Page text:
24 January 2013 | Trentflix
Compelling indictment of marital abuse. Sundance 2013
I attended Lovelace at Sundance not knowing too much about the story of Linda Lovelace. Linda Lovelace is the most famous pornography star of all time because of the film Deep Throat (1972) which became wildly popular with mainstream audiences and brought pornography into popular culture. More than an indictment of the pornography business, this film is an indictment and expose on spousal abuse. Linda married young and was sexually and physically abused by her husband throughout her marriage. She was forced into doing these films and acts. She eventually found the courage to leave her husband and wrote a tell-all which is what this movie is based on.
The way this story was structured keeps it interesting and revelatory, and tonally the film is in accordance with her life. Things start off happy and there are lots of funny moments but soon enough things take a turn for the worse and that is where the true drama ensues.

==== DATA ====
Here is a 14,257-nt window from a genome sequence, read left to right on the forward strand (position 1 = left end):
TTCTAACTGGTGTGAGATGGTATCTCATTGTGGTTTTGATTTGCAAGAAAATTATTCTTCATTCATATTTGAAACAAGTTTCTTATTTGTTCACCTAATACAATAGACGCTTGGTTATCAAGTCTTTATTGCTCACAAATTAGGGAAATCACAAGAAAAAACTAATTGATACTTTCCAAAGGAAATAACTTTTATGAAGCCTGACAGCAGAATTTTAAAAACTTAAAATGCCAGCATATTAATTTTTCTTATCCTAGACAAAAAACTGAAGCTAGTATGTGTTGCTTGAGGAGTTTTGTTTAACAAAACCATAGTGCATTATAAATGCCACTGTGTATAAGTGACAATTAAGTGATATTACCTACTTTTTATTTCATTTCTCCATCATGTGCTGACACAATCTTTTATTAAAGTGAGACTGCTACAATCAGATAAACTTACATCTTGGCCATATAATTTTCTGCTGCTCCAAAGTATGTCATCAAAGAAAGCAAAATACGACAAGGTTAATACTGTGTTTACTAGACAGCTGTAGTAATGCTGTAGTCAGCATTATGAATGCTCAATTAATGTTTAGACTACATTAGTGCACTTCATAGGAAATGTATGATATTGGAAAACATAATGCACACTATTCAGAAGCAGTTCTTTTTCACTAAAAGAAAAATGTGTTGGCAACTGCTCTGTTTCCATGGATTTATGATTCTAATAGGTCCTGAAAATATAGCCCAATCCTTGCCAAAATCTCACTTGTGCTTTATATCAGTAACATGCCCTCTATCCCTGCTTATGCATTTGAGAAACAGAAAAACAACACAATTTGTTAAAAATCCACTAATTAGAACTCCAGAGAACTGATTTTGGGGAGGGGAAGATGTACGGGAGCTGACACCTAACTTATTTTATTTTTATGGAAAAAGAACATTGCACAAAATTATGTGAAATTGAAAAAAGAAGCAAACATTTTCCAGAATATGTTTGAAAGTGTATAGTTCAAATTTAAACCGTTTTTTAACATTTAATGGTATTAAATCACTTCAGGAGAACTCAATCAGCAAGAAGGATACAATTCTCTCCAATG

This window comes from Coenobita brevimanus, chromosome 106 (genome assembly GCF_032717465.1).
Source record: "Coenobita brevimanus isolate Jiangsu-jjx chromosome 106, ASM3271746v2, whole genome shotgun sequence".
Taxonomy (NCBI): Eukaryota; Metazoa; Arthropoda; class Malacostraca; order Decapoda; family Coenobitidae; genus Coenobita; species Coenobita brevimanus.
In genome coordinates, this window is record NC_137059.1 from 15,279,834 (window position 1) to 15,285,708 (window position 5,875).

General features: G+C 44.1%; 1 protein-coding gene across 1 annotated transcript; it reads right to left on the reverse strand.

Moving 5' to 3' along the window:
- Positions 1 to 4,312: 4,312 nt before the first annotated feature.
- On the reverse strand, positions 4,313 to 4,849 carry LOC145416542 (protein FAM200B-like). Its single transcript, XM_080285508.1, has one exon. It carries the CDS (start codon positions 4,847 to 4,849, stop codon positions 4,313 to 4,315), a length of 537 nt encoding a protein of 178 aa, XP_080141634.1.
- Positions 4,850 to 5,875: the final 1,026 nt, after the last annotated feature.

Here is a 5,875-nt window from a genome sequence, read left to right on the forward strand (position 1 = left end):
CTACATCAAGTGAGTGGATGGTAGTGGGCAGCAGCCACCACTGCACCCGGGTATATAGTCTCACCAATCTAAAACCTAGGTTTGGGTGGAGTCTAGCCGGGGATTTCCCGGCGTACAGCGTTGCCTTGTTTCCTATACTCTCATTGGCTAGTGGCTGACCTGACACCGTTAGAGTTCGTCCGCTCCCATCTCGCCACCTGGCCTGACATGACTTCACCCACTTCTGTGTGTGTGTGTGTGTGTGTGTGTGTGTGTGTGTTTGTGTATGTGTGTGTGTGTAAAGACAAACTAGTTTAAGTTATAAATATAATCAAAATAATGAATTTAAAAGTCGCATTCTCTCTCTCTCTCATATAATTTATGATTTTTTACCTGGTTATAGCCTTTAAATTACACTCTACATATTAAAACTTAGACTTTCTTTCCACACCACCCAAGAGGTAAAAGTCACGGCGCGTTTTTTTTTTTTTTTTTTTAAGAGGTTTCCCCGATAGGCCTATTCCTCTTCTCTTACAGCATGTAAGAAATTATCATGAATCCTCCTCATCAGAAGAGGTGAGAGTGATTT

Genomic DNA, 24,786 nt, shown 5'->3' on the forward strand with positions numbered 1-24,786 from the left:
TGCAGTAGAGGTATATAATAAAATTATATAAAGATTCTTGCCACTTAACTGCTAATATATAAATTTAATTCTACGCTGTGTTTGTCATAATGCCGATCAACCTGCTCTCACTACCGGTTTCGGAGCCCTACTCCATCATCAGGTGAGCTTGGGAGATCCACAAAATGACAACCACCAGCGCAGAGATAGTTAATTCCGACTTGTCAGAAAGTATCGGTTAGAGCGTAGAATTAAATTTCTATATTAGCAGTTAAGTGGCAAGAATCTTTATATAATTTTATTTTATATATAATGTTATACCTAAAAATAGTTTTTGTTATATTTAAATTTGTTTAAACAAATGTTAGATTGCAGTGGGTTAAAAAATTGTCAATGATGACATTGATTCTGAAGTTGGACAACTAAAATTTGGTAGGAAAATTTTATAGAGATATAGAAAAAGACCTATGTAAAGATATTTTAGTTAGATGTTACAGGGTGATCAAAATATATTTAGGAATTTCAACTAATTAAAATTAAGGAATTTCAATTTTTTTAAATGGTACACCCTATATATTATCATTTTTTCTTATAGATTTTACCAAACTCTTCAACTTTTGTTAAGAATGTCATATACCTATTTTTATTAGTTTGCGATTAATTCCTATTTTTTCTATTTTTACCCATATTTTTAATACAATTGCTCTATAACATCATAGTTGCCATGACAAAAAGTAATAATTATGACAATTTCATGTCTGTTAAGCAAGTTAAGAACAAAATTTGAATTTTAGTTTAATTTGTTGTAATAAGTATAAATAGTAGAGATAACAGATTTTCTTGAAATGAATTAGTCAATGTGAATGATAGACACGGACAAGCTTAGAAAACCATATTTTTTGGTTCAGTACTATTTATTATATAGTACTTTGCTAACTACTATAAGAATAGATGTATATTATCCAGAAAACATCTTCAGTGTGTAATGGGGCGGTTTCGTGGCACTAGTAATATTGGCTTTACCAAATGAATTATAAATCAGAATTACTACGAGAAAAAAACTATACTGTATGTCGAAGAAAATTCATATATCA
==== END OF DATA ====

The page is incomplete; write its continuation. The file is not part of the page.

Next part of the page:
Amanda Seyfried may not seem like the right choice for the role but she handles herself and the material with ease. She does a fabulous job evoking a wide range of emotions and brings her performance to a previously unseen level (at least, from what I've seen of hers). Peter Sarsgaard naturally exudes kindness and charm, we are seduced by it as she is, yet when the time calls for it he is rightly overpowering and terrifying.
Directors Rob Epstein and Jeffrey Friedman started off making documentaries that were both important and compelling. They made the switch to traditional narrative films with Howl which showcased their talent but Lovelace is further proof that they are multi-talented and continuing to grow in skill.
The film does leave out a few things, most likely for the sake of the narrative, Linda was forced to participate in several short pornography loops before she appeared in Deep Throat, including a bestiality film. She also made two movies after Deep Throat (including Deep Throat II).
The film has instant notoriety for its connection to Deep Throat and hopefully this will drive a bigger audience to it but it will likely gain some controversy as well for its association (in fact there was a small group protesting it at the premiere which is utterly ridiculous). I hope this film gets a large audience as marital abuse in its many forms is far too common a problem and needs to be brought to the forefront of discussion.